Mantan Moreland

From Wikipedia, the free encyclopedia
Jump to: navigation, search
Mantan Moreland
MantanMorelandKoZ1941 USPD.JPG
Born (1902-09-03)September 3, 1902
Monroe, Louisiana, U.S.
Died September 28, 1973(1973-09-28) (aged 71)
Hollywood, Los Angeles, California, U.S.
Resting place
Valhalla Memorial Park Cemetery
Other names Man Tan Moreland
Manton Moreland
Moreland
Occupation Actor, comedian
Years active 1933-1973
Spouse(s) Hazel Moreland (1 child)

Mantan Moreland (September 3, 1902 - September 28, 1973) was an American actor and comedian most popular in the 1930s and 1940s.[1]

Career[edit]

Born in Monroe, Louisiana, Moreland began acting by the time he was an adolescent, reportedly running away to join the circus.[citation needed] By the late 1920s, he had made his way through vaudeville, working with various shows and revues, performing on Broadway and touring Europe. Initially, Moreland appeared in low-budget "race movies" aimed at African-American audiences, but as his comedic talents came to be recognized, he received roles in larger productions.

Monogram Pictures signed Moreland to appear opposite Frankie Darro in the studio's popular action pictures. Moreland, with his bulging eyes and cackling laugh, quickly became a favorite supporting player in Hollywood movies. He is perhaps best known for his role as chauffeur Birmingham Brown in Monogram's Charlie Chan series. At the height of his career, Moreland received steady work from major film studios, as well as from independent producers who starred Moreland in low-budget, all-black-cast comedies.

Moreland also toured America in vaudeville, making personal appearances in the nation's movie theaters. His straight man was Ben Carter, and they developed an excellent rapport and impeccable timing. Their "incomplete sentence" routines can be seen in two Charlie Chan pictures, The Scarlet Clue and Dark Alibi.[2]

Moreland was offered fewer roles in the 1950s, when filmmakers began to reassess roles given to black actors.[citation needed] He was briefly considered as a possible addition to the Three Stooges when Shemp Howard died in 1955.[3] Moreland returned to the stage and appeared in two all-black variety films in 1955, with Nipsey Russell standing in for Ben Carter as his straight man.

Later career and death[edit]

Moreland's last featured role was in the 1968 darkly humorous horror film Spider Baby, which was patterned after Universal's thrillers of the 1940s. After suffering a stroke in the early 1960s, Moreland took on a few minor comedic roles, working with the likes of Bill Cosby, Moms Mabley and Carl Reiner.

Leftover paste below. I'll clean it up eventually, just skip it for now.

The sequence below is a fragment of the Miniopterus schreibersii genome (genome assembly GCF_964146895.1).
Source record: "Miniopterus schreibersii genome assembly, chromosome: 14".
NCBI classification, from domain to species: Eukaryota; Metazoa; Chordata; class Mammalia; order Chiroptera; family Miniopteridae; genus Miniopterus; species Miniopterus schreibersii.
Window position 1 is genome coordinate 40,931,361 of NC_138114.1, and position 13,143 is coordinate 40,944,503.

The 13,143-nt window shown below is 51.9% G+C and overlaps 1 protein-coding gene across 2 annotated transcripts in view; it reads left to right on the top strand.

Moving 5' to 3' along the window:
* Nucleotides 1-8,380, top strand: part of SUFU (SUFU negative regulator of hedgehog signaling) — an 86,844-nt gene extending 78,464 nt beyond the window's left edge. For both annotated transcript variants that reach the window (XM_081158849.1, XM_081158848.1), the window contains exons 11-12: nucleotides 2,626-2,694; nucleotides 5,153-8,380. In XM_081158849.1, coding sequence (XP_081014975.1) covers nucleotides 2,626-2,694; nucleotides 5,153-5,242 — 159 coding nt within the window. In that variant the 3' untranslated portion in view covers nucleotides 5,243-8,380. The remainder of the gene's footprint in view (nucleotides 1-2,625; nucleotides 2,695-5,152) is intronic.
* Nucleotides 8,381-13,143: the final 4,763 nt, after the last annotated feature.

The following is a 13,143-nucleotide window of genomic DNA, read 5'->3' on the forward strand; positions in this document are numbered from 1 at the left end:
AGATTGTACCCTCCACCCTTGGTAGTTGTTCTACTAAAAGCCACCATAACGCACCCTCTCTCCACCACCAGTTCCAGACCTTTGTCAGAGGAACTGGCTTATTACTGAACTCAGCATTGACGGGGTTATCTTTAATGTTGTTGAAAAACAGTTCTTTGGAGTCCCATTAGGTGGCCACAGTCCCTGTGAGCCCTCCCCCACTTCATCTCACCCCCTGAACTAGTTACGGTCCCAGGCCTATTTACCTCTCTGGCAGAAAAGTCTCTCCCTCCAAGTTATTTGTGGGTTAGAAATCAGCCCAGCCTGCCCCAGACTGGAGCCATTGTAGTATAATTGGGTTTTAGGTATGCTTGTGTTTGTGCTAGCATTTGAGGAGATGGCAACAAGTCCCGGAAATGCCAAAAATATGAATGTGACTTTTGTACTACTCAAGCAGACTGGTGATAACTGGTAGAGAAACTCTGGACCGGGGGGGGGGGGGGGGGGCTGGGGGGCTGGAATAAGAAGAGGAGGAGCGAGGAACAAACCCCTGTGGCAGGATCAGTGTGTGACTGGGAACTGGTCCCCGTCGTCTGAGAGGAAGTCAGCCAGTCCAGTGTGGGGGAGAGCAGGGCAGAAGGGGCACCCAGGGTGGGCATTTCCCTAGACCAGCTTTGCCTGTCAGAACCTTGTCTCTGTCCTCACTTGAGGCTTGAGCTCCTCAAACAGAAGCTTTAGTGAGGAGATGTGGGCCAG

Moreland died of a cerebral hemorrhage in 1973 in Hollywood.[4]

Selected filmography[edit]

Television
Year Title Role Notes
1957 Hallmark Hall of Fame 1 episode
1969 Julia Henry James 1 episode
1970 The Bill Cosby Show Uncle Dewey 1 episode
Adam-12 Philip Richards 1 episode

Stage performances[edit]

  • Blackbirds (1928)
  • Lew Leslie's Blackbirds of 1930 (1930)
  • Singin' the Blues (1931)
  • Blackberries of 1932 (1932)
  • Yeah-Man (1932)
  • Shuffle Along of 1933 (1933)
  • Waiting for Godot (1957)

Recordings[edit]

  • That Ain't My Finger (Laff)
  • Elsie's Sportin' House (Laff)
  • Tribute to the Man (Laff)

Cultural references[edit]

The lyrics of The Coasters' 1963 song "Bad Detective" are sung from the first-person perspective of Birmingham Brown, Mantan Moreland's character in the Charlie Chan movie series.

Robert B. Parker makes an allusion to Moreland in Hush Money, one of his long-running series of Spenser novels.[5]

In the Spike Lee film Bamboozled two characters recreate Moreland's "Incomplete Sentence" routine. Additionally, the fictional TV show which the plot spins around is called "Mantan: The New Millenium Minstrel Show".

The Beastie Boys sampled a punch-line from one of his rude-n-crude “party records” - "That Ain't My Finger" (1965) in a song called “B-Boys makin’ with the Freak Freak” from Ill Communication.

References[edit]

  1. ^ New York Times
  2. ^ Dave Kehr (June 13, 2010). "Golly, Pop, You Always Get 'Em, Even on a Poverty Row Budget". The New York Times. p. AR12. 
  3. ^ disclosed by Moe Howard in a 1971 interview with film historian Michael H. Price, cited in Price's 2007 biography of Moreland, Mantan the Funnyman, from Midnight Marquee Press of Baltimore.
  4. ^ Cullen, Frank; Hackman, Florence; McNeilly, Donald (2007). Vaudeville, Old & New: An Encyclopedia of Variety Performers in America. Routledge. p. 794. ISBN 0-415-93853-8. 
  5. ^ Parker, Robert B. Hush Money, page 12, New York: Putnam

Literature[edit]

External links[edit]